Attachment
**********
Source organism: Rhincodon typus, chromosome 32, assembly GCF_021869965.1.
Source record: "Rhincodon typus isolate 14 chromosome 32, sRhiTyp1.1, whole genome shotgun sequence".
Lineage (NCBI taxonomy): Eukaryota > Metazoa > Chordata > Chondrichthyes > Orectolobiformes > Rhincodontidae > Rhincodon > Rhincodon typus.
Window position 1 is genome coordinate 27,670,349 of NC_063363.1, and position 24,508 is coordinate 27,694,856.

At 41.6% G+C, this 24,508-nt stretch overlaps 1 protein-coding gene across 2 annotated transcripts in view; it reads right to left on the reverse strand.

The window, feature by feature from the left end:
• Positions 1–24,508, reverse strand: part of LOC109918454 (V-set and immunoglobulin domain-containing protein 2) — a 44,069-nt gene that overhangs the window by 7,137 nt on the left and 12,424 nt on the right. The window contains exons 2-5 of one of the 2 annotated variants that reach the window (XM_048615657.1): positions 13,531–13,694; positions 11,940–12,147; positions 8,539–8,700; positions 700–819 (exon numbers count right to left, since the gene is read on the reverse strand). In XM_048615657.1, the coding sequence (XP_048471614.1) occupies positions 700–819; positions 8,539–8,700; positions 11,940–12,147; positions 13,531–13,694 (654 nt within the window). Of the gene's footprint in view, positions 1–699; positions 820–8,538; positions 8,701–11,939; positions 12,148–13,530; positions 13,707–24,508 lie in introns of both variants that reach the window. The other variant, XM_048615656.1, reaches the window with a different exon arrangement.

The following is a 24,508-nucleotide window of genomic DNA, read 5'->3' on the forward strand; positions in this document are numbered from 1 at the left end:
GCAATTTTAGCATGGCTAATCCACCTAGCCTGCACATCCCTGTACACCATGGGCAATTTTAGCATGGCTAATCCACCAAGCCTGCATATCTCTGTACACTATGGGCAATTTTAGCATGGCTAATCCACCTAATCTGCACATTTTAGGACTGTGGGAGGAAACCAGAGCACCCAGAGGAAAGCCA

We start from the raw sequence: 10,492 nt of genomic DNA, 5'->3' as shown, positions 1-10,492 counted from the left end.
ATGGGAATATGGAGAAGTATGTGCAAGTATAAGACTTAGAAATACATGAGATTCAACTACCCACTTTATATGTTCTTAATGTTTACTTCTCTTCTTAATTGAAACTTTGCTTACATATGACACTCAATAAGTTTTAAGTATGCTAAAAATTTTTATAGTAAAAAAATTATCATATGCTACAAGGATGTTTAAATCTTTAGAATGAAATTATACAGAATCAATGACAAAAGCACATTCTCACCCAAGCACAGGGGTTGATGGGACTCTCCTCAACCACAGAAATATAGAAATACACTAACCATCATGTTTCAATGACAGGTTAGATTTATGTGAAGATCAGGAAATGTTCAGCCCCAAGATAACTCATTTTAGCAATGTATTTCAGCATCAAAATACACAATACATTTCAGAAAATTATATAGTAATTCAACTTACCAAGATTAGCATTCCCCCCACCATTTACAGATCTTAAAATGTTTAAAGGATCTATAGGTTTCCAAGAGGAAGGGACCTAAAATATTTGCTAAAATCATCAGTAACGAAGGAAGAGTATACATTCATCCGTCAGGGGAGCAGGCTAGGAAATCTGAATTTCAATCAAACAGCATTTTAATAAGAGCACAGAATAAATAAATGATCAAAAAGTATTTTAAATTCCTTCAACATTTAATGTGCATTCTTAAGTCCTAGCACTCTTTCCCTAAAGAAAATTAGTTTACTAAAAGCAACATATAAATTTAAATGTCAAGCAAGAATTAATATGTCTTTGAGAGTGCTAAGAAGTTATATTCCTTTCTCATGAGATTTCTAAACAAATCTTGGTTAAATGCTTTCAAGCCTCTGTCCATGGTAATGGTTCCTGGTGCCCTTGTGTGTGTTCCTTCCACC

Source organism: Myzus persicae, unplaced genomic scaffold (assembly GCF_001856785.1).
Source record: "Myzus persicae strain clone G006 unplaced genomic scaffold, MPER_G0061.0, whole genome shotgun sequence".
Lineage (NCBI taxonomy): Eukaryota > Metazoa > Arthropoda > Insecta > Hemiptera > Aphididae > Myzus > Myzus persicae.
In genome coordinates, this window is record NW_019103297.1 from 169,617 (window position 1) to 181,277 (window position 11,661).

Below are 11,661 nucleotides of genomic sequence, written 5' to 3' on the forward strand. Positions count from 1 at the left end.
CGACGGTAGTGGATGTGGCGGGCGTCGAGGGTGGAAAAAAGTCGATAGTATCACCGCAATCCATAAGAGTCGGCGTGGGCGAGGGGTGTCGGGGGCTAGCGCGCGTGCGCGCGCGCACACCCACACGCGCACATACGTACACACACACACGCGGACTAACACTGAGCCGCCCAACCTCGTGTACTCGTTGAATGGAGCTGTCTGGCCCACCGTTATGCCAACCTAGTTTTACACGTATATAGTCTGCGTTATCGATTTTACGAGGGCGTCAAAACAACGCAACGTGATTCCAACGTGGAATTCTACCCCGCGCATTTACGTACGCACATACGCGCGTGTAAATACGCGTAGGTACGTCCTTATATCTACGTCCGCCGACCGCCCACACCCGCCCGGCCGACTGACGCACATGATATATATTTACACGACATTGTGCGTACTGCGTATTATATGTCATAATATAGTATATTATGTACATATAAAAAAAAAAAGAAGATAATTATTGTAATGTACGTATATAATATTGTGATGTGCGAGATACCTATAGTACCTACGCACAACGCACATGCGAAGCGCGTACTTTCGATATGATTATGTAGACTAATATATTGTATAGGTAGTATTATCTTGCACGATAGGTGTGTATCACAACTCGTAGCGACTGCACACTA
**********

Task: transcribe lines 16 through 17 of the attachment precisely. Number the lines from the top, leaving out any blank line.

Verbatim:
Below are 11,661 nucleotides of genomic sequence, written 5' to 3' on the forward strand. Positions count from 1 at the left end.
CGACGGTAGTGGATGTGGCGGGCGTCGAGGGTGGAAAAAAGTCGATAGTATCACCGCAATCCATAAGAGTCGGCGTGGGCGAGGGGTGTCGGGGGCTAGCGCGCGTGCGCGCGCGCACACCCACACGCGCACATACGTACACACACACACGCGGACTAACACTGAGCCGCCCAACCTCGTGTACTCGTTGAATGGAGCTGTCTGGCCCACCGTTATGCCAACCTAGTTTTACACGTATATAGTCTGCGTTATCGATTTTACGAGGGCGTCAAAACAACGCAACGTGATTCCAACGTGGAATTCTACCCCGCGCATTTACGTACGCACATACGCGCGTGTAAATACGCGTAGGTACGTCCTTATATCTACGTCCGCCGACCGCCCACACCCGCCCGGCCGACTGACGCACATGATATATATTTACACGACATTGTGCGTACTGCGTATTATATGTCATAATATAGTATATTATGTACATATAAAAAAAAAAAGAAGATAATTATTGTAATGTACGTATATAATATTGTGATGTGCGAGATACCTATAGTACCTACGCACAACGCACATGCGAAGCGCGTACTTTCGATATGATTATGTAGACTAATATATTGTATAGGTAGTATTATCTTGCACGATAGGTGTGTATCACAACTCGTAGCGACTGCACACTA